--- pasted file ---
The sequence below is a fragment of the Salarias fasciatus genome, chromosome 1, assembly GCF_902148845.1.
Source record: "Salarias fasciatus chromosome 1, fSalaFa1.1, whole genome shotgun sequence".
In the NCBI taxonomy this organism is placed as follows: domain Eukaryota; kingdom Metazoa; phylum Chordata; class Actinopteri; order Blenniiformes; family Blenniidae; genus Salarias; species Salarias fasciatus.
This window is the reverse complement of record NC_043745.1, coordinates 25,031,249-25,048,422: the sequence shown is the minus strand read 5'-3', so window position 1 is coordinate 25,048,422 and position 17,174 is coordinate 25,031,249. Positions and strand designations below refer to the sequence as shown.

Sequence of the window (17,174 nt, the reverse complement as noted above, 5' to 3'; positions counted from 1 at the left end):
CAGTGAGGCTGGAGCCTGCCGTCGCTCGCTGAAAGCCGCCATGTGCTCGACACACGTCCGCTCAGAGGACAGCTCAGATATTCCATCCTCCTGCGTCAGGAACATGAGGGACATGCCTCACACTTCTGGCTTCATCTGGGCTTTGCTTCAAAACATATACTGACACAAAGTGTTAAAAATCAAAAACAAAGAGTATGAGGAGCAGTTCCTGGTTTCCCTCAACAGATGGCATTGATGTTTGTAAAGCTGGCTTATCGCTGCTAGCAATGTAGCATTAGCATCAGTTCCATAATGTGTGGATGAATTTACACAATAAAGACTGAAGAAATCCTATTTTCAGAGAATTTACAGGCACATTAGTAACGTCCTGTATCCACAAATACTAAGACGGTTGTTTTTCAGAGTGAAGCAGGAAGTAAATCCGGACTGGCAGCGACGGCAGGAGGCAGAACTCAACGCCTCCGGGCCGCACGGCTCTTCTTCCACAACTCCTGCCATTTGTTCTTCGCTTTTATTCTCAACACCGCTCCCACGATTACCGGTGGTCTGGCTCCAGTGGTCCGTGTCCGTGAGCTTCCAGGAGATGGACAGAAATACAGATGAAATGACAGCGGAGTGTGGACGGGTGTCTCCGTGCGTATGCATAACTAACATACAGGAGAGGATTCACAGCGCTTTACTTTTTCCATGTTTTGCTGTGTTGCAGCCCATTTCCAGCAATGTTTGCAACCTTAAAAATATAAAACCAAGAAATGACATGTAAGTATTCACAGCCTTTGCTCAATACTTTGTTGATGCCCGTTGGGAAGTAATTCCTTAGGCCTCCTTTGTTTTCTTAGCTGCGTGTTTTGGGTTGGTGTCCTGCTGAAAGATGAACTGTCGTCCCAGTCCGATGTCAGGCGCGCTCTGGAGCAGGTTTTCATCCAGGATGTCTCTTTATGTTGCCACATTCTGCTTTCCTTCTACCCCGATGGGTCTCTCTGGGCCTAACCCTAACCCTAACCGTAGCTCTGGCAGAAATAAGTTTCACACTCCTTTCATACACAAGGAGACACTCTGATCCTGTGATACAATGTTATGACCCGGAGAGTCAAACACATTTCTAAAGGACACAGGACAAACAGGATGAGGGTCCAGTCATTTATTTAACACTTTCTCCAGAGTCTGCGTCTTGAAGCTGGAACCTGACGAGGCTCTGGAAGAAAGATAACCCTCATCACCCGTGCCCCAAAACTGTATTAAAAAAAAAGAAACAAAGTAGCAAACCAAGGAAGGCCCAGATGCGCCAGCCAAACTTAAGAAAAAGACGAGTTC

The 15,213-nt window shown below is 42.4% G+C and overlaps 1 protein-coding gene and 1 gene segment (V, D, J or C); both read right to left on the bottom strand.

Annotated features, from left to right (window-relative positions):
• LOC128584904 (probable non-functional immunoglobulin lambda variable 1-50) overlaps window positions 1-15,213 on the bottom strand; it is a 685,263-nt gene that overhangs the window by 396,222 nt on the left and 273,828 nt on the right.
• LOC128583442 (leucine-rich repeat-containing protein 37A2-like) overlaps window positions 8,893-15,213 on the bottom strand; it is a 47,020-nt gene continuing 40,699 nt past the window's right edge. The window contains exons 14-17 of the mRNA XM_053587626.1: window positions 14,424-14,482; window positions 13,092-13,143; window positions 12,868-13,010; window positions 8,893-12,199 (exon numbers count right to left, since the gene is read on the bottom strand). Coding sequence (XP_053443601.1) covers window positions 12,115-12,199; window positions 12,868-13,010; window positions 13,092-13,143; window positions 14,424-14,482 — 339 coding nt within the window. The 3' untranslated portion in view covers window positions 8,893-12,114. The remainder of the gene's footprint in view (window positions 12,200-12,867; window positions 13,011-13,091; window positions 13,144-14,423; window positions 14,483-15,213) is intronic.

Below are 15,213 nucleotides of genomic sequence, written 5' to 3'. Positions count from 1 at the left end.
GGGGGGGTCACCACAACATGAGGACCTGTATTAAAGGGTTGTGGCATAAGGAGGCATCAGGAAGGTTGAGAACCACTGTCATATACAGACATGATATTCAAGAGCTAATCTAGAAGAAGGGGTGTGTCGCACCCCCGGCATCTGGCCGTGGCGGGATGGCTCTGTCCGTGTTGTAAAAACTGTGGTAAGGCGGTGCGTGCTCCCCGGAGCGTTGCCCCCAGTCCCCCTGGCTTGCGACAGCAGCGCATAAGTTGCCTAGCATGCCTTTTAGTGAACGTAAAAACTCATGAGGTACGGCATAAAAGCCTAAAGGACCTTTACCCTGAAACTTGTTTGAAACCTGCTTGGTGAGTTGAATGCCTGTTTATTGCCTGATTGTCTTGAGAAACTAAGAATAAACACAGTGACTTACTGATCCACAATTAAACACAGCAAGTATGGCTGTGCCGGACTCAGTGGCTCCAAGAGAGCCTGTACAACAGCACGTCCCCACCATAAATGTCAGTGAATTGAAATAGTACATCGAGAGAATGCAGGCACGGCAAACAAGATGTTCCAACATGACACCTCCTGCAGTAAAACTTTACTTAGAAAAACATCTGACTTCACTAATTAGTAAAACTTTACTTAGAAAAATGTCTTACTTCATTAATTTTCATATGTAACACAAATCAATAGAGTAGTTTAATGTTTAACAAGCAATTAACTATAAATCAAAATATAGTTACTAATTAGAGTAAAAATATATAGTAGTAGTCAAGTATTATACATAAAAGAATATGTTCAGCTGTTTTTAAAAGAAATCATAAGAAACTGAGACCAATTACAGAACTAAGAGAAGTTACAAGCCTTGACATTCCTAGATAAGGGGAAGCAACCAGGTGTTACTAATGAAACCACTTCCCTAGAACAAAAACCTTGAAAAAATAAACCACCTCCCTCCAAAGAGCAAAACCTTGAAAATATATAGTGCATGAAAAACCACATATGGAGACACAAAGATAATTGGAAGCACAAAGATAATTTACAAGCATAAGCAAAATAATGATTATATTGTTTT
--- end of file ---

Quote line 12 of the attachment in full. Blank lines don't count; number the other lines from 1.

GGGGGGGTCACCACAACATGAGGACCTGTATTAAAGGGTTGTGGCATAAGGAGGCATCAGGAAGGTTGAGAACCACTGTCATATACAGACATGATATTCAAGAGCTAATCTAGAAGAAGGGGTGTGTCGCACCCCCGGCATCTGGCCGTGGCGGGATGGCTCTGTCCGTGTTGTAAAAACTGTGGTAAGGCGGTGCGTGCTCCCCGGAGCGTTGCCCCCAGTCCCCCTGGCTTGCGACAGCAGCGCATAAGTTGCCTAGCATGCCTTTTAGTGAACGTAAAAACTCATGAGGTACGGCATAAAAGCCTAAAGGACCTTTACCCTGAAACTTGTTTGAAACCTGCTTGGTGAGTTGAATGCCTGTTTATTGCCTGATTGTCTTGAGAAACTAAGAATAAACACAGTGACTTACTGATCCACAATTAAACACAGCAAGTATGGCTGTGCCGGACTCAGTGGCTCCAAGAGAGCCTGTACAACAGCACGTCCCCACCATAAATGTCAGTGAATTGAAATAGTACATCGAGAGAATGCAGGCACGGCAAACAAGATGTTCCAACATGACACCTCCTGCAGTAAAACTTTACTTAGAAAAACATCTGACTTCACTAATTAGTAAAACTTTACTTAGAAAAATGTCTTACTTCATTAATTTTCATATGTAACACAAATCAATAGAGTAGTTTAATGTTTAACAAGCAATTAACTATAAATCAAAATATAGTTACTAATTAGAGTAAAAATATATAGTAGTAGTCAAGTATTATACATAAAAGAATATGTTCAGCTGTTTTTAAAAGAAATCATAAGAAACTGAGACCAATTACAGAACTAAGAGAAGTTACAAGCCTTGACATTCCTAGATAAGGGGAAGCAACCAGGTGTTACTAATGAAACCACTTCCCTAGAACAAAAACCTTGAAAAAATAAACCACCTCCCTCCAAAGAGCAAAACCTTGAAAATATATAGTGCATGAAAAACCACATATGGAGACACAAAGATAATTGGAAGCACAAAGATAATTTACAAGCATAAGCAAAATAATGATTATATTGTTTT